- The best thing is to turn off all wireless devices in the vehicle and ask your passengers to do the same. We’ve trained ourselves to feel like we need to respond to every buzz and beep, so shutting a device completely off is the best route. Consider your car like you would a movie theater.
- If you must keep your phone on, use hands-free devices so you’ll never have to pick up your phone to use it. Keep your calls short and to the point. If traffic starts to get heavy, hang up. It’s better to stay safe.
- Don’t eat in the car if you can help it. While it may not be illegal like texting, it is a form of distraction.
- Keep your eyes out for other distracted drivers. Just because you’re safe doesn’t mean that the other drivers around you are!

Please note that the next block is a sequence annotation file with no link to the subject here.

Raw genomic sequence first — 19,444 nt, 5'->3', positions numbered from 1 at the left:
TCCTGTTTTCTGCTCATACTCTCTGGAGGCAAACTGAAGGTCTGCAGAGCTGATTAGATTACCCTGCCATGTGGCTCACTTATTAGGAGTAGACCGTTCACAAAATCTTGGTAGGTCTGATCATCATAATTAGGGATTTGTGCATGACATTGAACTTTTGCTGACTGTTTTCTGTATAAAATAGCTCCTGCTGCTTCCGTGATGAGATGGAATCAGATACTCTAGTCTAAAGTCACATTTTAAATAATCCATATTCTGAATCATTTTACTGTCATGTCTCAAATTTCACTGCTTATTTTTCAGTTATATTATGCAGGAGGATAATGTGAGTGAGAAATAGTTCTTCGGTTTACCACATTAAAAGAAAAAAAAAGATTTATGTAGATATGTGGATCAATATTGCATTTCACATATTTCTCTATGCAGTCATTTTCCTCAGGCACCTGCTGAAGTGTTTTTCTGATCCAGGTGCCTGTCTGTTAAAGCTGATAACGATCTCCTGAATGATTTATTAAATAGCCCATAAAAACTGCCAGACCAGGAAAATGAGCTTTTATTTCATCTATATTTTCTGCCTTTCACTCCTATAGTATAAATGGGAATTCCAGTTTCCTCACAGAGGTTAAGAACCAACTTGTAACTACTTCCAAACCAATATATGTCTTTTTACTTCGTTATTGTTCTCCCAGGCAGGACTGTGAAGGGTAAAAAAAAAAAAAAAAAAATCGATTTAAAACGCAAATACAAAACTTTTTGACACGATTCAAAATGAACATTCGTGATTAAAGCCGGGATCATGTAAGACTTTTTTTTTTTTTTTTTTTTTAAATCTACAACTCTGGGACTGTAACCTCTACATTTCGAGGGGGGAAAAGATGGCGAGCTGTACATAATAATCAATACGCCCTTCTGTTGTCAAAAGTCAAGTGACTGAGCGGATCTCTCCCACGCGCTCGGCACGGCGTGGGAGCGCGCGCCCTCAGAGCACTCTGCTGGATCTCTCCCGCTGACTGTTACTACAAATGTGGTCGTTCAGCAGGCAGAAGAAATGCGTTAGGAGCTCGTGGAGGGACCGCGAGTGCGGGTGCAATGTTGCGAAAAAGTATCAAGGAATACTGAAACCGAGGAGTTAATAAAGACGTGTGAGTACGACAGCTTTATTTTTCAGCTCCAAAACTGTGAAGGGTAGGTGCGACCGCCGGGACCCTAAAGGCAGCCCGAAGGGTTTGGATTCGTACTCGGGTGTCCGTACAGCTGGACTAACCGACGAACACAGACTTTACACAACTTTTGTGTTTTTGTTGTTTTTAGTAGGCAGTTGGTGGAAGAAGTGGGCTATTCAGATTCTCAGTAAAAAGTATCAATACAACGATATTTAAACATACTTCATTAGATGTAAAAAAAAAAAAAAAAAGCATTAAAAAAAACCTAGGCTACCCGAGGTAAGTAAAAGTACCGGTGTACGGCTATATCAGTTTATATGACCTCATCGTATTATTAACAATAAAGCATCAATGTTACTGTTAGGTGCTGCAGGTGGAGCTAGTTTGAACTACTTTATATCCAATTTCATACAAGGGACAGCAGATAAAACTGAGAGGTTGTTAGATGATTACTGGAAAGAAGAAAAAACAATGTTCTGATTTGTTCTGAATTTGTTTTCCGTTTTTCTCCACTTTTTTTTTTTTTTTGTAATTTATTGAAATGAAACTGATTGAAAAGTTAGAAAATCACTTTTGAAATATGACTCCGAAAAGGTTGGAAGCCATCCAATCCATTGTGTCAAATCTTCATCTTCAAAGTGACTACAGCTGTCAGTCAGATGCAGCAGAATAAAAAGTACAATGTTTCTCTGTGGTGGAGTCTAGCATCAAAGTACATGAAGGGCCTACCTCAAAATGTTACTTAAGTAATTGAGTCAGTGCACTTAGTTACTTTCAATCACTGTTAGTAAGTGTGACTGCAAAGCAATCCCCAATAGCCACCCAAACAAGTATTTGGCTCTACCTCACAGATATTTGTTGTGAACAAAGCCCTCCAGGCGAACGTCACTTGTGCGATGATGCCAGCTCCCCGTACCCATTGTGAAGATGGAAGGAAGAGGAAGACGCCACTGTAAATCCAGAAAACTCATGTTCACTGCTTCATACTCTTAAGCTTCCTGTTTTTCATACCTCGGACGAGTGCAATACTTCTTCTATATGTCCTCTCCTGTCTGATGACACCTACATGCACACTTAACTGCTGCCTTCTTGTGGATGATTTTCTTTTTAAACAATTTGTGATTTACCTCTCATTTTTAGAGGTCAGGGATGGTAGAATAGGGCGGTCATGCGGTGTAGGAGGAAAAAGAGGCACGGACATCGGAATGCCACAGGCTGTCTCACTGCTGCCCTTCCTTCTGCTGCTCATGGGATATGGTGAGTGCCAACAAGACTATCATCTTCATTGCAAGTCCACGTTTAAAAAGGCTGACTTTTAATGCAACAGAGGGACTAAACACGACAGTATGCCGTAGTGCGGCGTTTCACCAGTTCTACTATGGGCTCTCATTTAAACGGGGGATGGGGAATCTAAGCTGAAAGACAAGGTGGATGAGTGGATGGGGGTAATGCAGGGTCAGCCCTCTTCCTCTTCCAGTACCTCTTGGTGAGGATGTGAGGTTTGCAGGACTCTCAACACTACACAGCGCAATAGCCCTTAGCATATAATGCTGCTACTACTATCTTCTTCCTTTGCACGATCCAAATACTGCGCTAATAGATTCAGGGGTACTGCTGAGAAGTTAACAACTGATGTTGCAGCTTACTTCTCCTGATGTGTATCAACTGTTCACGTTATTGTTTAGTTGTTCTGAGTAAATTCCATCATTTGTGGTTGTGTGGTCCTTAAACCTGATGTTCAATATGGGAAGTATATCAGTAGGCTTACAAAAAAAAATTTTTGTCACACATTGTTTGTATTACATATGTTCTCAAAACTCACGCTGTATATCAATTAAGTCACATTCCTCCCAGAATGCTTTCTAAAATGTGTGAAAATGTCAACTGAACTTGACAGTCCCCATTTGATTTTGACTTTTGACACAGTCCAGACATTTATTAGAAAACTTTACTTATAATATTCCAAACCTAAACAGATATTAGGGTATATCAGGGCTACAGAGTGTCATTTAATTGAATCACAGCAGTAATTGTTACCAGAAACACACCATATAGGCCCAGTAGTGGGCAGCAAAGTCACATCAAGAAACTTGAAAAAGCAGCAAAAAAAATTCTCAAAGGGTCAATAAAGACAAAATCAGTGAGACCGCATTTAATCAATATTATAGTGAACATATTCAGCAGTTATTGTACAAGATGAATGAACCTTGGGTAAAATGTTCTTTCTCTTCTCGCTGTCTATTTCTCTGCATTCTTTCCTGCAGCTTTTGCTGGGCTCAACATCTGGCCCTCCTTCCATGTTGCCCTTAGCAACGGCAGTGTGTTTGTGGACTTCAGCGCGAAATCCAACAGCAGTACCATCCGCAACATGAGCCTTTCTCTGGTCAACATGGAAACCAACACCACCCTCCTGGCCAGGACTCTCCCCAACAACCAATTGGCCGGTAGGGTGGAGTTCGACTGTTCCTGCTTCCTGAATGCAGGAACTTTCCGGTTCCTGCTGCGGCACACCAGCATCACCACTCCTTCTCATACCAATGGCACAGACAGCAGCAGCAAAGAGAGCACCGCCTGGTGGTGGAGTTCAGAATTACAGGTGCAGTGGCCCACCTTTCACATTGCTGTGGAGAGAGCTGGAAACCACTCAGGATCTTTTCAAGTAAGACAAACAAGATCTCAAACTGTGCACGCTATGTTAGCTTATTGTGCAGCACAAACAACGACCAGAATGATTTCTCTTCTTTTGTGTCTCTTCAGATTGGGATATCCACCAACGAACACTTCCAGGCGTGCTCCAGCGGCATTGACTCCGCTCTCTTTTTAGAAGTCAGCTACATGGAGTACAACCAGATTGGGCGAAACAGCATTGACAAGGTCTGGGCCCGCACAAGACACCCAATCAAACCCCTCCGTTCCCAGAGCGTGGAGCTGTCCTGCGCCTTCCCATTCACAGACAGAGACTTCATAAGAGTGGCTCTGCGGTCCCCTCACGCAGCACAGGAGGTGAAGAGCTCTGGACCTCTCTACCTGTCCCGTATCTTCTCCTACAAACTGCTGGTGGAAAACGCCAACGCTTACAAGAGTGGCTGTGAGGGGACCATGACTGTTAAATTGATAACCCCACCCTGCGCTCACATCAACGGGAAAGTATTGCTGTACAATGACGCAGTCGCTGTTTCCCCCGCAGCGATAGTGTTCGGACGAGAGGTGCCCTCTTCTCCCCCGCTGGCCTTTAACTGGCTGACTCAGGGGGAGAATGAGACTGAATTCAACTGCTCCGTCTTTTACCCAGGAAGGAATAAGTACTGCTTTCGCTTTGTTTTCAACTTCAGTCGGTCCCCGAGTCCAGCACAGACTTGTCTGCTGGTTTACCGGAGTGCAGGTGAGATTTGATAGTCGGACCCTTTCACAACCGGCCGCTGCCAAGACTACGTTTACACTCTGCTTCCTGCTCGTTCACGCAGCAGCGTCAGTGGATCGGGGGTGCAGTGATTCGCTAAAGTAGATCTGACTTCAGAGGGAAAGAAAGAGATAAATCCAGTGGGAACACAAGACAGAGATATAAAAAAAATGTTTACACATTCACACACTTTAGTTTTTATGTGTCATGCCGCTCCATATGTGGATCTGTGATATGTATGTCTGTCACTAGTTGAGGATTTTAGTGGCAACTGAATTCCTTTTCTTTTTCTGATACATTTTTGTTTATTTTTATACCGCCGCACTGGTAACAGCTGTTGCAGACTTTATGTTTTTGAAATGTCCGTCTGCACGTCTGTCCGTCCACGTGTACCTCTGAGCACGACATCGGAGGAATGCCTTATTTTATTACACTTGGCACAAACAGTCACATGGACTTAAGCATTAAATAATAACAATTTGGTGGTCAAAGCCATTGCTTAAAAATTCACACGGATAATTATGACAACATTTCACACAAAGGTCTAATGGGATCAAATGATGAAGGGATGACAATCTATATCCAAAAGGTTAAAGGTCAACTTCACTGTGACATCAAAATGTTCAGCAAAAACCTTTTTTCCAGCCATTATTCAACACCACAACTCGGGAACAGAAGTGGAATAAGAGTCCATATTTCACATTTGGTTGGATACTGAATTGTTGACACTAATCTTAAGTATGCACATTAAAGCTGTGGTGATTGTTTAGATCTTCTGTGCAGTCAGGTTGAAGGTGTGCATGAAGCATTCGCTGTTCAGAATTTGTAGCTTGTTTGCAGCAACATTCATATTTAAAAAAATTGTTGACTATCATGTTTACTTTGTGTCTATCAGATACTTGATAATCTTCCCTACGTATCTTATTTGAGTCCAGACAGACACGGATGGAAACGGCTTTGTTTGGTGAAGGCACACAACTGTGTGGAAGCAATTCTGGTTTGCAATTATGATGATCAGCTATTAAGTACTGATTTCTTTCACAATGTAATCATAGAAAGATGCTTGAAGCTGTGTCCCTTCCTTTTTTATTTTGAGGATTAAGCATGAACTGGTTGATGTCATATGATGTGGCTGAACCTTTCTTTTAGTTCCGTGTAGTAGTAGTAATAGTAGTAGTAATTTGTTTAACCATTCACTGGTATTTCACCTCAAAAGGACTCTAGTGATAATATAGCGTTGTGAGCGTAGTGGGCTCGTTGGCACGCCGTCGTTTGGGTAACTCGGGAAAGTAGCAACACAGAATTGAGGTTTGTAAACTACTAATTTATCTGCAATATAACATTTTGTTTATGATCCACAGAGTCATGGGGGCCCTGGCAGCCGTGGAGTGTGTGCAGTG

If you are injured in an accident, any evidence that the other driver was distracted at the time will help your case considerably. The chances that your contributions to a percentage of fault in the crash will be much lower, which means more potential compensation. Likewise, if you’re shown to be distracted before an injury accident, your compensation will be at risk.
Don’t think you can hide it, either. Police are working on ways to detect whether you were using an electronic device prior to a crash. New York is examining a new device they’re calling a “textalyzer” that does just that. It’s still under development, but if it works well and holds up in court, it could create a chilling effect on distracted driving. Ultimately, that makes us all safer.
Have you ever driven down a road and had a motorcycle come up between the lanes? It’s common in California and in several other countries, but it’s not so common here. It looks really dangerous to a driver, but motorcyclists say that this practice, called lane splitting, can actually save lives.